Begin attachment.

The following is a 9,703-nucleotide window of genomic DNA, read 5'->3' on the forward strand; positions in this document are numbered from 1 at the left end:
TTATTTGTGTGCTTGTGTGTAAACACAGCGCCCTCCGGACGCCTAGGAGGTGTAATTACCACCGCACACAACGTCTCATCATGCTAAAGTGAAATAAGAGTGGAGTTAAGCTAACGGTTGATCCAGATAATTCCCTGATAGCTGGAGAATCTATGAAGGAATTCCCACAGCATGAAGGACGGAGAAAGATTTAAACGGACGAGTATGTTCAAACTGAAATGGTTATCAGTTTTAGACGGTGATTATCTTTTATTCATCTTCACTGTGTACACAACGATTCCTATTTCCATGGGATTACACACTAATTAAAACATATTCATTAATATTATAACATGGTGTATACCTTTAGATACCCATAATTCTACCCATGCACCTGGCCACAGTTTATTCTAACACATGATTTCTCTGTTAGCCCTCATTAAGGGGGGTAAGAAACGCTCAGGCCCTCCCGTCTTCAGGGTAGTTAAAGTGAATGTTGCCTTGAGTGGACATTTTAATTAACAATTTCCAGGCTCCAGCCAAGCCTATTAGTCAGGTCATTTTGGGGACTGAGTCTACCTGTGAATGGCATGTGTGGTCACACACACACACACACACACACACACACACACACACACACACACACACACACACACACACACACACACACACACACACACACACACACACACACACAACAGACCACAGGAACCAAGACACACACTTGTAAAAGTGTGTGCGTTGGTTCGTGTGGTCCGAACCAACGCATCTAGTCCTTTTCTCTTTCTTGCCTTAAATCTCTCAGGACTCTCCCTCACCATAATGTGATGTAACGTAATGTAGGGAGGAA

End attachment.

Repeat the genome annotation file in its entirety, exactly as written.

The following is a 9,703-nucleotide window of genomic DNA, read 5'->3' on the forward strand; positions in this document are numbered from 1 at the left end:
TTATTTGTGTGCTTGTGTGTAAACACAGCGCCCTCCGGACGCCTAGGAGGTGTAATTACCACCGCACACAACGTCTCATCATGCTAAAGTGAAATAAGAGTGGAGTTAAGCTAACGGTTGATCCAGATAATTCCCTGATAGCTGGAGAATCTATGAAGGAATTCCCACAGCATGAAGGACGGAGAAAGATTTAAACGGACGAGTATGTTCAAACTGAAATGGTTATCAGTTTTAGACGGTGATTATCTTTTATTCATCTTCACTGTGTACACAACGATTCCTATTTCCATGGGATTACACACTAATTAAAACATATTCATTAATATTATAACATGGTGTATACCTTTAGATACCCATAATTCTACCCATGCACCTGGCCACAGTTTATTCTAACACATGATTTCTCTGTTAGCCCTCATTAAGGGGGGTAAGAAACGCTCAGGCCCTCCCGTCTTCAGGGTAGTTAAAGTGAATGTTGCCTTGAGTGGACATTTTAATTAACAATTTCCAGGCTCCAGCCAAGCCTATTAGTCAGGTCATTTTGGGGACTGAGTCTACCTGTGAATGGCATGTGTGGTCACACACACACACACACACACACACACACACACACACACACACACACACACACACACACACACACACACACACACACACACACACACACACACACACAACAGACCACAGGAACCAAGACACACACTTGTAAAAGTGTGTGCGTTGGTTCGTGTGGTCCGAACCAACGCATCTAGTCCTTTTCTCTTTCTTGCCTTAAATCTCTCAGGACTCTCCCTCACCATAATGTGATGTAACGTAATGTAGGGAGGAA